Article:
Indiana dairy builds CNG fueling station with methane conversion

By Lisa Gibson | July 05, 2011

An Indiana dairy will launch a new fleet of compressed natural gas-fueled milk trucks, once it completes construction on its new fueling station.

Renewable Dairy Fuels, an affiliate of Indiana milk producer Fair Oaks Dairy, has contracted with Clean Energy Fuels Corp., a provider of natural gas for transportation, to build and operate the Fair Oaks Fueling Station. The station will be located near the dairy farm, adjacent to Interstate 65 in Fair Oaks, Ind., roughly 70 miles south of Chicago. Set to open in the fall of this year for the dairy’s 42 new CNG-fueled milk trucks, the station will also have public access for CNG vehicles operating in the area, according to Clean Energy Fuels. A second CNG station is planned for late 2011 in southern Indiana adjacent to the Kentucky border along Interstate 65.

Renewable Dairy Fuels also plans to produce methane from dairy cattle waste and pipe the biogas directly to the Fair Oaks Station for onsite conversion to CNG vehicle fuel. The conditioning facility for the biogas is under development and expected to be completed and operational within 12 to 18 months.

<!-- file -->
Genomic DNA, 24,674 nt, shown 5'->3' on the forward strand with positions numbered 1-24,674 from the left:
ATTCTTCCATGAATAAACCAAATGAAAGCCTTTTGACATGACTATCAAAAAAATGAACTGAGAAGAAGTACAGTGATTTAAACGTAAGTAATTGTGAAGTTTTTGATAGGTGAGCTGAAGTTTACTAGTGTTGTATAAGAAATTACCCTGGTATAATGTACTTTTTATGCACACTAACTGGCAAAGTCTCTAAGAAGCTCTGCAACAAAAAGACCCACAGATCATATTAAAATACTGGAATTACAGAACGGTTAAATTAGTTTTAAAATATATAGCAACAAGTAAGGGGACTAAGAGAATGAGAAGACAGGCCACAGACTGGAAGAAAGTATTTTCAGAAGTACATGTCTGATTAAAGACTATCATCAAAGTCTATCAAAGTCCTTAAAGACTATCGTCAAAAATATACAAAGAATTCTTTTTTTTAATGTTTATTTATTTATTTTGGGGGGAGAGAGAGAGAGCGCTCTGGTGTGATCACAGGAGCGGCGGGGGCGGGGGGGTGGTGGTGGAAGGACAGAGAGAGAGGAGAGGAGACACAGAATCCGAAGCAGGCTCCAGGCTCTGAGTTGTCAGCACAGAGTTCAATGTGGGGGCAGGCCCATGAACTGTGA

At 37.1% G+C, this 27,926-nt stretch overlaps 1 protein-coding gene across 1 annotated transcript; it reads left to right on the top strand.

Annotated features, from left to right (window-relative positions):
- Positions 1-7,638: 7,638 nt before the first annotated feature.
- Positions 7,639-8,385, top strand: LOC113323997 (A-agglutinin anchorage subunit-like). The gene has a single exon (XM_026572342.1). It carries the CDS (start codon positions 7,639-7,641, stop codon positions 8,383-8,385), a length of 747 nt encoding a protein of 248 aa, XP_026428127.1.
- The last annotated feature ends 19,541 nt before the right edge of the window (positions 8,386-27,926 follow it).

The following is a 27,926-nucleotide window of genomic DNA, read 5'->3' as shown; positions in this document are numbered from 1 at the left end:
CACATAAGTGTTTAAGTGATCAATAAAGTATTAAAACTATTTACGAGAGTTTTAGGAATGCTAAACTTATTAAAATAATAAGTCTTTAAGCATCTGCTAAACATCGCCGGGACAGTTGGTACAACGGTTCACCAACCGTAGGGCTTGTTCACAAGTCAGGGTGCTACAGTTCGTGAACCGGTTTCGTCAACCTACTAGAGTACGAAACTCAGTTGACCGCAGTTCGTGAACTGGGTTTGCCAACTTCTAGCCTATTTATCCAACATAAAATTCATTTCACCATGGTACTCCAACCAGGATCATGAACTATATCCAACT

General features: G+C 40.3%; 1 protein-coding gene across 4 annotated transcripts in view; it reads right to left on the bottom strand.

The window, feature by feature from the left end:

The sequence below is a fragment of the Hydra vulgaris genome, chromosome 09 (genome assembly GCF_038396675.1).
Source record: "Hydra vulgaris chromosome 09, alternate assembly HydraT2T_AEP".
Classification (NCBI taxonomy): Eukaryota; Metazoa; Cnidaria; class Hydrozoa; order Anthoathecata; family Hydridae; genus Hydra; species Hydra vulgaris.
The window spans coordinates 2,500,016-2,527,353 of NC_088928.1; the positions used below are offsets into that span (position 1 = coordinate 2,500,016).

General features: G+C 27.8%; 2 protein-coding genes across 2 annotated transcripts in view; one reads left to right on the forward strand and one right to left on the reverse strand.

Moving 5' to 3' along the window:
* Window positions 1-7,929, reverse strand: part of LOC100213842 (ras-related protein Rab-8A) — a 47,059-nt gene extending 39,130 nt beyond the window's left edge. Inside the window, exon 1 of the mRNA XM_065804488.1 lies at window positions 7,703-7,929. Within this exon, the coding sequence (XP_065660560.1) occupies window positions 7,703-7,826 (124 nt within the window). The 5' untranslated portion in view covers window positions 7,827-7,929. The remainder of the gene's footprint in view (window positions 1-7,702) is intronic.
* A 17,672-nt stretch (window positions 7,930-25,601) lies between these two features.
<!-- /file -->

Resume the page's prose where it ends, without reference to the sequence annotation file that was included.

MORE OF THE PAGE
The dairy’s initial CNG truck fleet will transport 53 loads of milk per day, which equates to 7.5 million gallons a month or 90 million gallons per year. The milk will go to processing plants owned by Kroger Co. in Indianapolis, Ind.; Murphysboro, Tenn.; and Winchester, Ky. The trucks will replace diesel-powered models, and are projected to use more than 1.5 million diesel gallon equivalents of CNG per year, according to Clean Fuels.

“Fair Oaks Dairy is a leading proponent of sustainable farming practices and their use of natural gas and renewable biogas to power natural gas trucks is a model that can be replicated by dairy operations throughout America,” said James Harger, chief marketing officer of Clean Energy. “We are delighted to have this opportunity to work with Fair Oaks as they move to control fuel costs in a volatile energy environment, reduce dependence on foreign oil and curb the global warming impact of their fleet operations.”